Festo Emotionbutterflies – Source; DelFly Credit: Cdewagter – Source
Ornithopter drones/unmanned aerial vehicles (UAVs) are a very niche part of unmanned systems but are still becoming more and more popular as time goes on.
These types of UAVs resemble birds or insects and attempt to replicate their biology in their designs. This field is called biomimicry in robotics.
What are ornithopter drones/UAVs?
Ornithopter drones, also called flapping-wing unmanned aerial vehicles (UAVs), are types of drones that use wings that flap to generate lift and thrust and sometimes to hover. They are inspired by the biology of birds or insects in the case of entomopters.
- How Do Ornithopter UAVs Work?
- What Are The Types Of Ornithopter UAVs?
- What Are Ornithopter UAVs Used For?
- What Parts/Components Make Up Ornithopter UAVs?
- What Are The Advantages And Disadvantages Of Ornithopter UAVs?
- Ornithopter UAV Propulsion Systems
- What Are Some Examples Of Ornithopter UAVs?
How Do Ornithopter UAVs Work?
Ornithopter drones/UAVs are unmanned robotic aircraft that generate lift using their lifting surfaces while being powered by a powerplant on-board the vehicle.
Like all aircraft, ornithopter drones experience all four forces of flight. These forces are lift opposing weight (mass+gravity) and thrust opposing drag.
They work in similar ways to fixed-wing UAVs in the way they generate lift. Both use wings shaped like airfoils that require airflow to generate lift.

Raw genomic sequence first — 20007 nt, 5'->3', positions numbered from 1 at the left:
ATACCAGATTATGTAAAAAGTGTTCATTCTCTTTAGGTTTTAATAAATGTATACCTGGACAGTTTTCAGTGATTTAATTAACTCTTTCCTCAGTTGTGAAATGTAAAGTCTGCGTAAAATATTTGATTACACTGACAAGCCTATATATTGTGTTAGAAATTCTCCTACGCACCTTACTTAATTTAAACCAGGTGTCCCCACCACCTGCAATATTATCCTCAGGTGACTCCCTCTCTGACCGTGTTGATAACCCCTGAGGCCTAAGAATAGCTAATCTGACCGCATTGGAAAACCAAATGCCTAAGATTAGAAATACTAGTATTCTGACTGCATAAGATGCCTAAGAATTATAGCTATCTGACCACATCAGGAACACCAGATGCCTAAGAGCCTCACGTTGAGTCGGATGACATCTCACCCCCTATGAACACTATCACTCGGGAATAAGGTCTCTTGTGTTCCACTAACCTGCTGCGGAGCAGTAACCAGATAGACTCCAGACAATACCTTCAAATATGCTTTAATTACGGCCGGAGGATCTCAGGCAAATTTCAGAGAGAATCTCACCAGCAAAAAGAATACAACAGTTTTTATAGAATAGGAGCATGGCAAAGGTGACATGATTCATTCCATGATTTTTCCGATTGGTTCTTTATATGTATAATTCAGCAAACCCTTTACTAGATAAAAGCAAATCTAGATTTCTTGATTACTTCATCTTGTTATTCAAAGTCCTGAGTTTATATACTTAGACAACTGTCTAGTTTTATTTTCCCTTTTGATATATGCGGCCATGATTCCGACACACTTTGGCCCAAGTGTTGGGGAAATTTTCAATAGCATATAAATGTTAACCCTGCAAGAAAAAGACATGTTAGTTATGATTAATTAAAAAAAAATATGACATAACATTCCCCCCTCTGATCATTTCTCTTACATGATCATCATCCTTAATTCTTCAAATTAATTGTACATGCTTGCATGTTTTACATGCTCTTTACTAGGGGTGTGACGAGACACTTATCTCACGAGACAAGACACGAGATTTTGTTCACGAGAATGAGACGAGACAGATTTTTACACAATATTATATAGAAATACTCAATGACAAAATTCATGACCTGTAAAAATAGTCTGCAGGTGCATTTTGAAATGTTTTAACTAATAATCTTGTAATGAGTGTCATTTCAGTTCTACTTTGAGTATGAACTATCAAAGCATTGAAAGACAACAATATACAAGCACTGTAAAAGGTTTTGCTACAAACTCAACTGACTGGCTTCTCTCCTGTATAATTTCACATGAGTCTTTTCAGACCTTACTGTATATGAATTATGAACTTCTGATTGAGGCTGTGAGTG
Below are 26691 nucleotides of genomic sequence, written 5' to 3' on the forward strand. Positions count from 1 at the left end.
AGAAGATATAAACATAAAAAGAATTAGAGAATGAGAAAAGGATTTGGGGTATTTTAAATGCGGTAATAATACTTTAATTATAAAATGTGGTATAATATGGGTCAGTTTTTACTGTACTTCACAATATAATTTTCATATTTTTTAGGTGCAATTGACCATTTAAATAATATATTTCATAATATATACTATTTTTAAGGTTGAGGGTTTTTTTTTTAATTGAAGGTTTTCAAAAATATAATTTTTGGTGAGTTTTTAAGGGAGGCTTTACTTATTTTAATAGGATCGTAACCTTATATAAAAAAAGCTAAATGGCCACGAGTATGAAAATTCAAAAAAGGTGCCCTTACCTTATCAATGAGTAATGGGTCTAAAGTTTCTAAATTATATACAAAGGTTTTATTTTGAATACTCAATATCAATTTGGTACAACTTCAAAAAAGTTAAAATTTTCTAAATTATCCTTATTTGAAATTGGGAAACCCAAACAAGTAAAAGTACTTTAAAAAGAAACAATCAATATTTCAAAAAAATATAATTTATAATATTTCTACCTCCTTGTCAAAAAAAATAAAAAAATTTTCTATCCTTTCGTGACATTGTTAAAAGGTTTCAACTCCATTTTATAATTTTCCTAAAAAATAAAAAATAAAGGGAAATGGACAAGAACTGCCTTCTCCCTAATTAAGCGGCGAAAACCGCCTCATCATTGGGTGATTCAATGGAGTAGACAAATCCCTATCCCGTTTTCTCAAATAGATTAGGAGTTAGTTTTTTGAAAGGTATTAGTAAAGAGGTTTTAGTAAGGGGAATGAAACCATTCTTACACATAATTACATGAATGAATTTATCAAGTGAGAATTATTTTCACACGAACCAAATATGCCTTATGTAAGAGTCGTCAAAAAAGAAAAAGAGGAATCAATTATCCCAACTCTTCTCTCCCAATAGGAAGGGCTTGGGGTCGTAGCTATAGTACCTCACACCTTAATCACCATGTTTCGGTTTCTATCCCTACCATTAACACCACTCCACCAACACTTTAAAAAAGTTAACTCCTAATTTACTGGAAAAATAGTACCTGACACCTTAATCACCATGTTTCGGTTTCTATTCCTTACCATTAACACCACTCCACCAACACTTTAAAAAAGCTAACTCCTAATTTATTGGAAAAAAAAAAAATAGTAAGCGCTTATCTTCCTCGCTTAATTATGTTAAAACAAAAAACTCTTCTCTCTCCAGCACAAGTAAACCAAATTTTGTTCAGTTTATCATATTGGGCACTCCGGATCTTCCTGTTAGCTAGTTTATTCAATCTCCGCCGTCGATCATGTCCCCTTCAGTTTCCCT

Check out our full post that dives further into how fixed-wing UAVs work, the differences between fixed-wing and rotary-wing UAVs, applications, parts/components, advantages/disadvantages, powerplants used in them and real examples:
Related Post: What Are Fixed-Wing Drones/UAVs? Everything You Need To Know
Ornithopter drones/unmanned aerial vehicles (UAVs) use flexible wings that are typically angled at a certain pitch that provides both lift and thrust to propel the vehicle forwards along with a tail for stability and control.
Some ornithopter wings are separated into two separate sections called the arm wing (connected to the fuselage) and the hand wing (connected to the arm wing) which each flap/oscillate at slightly different angles and a different time.
When the wing is in the upwards position above the fuselage, it’s called an upstroke. When the wing is in the downwards position below the fuselage, it’s called a downstroke.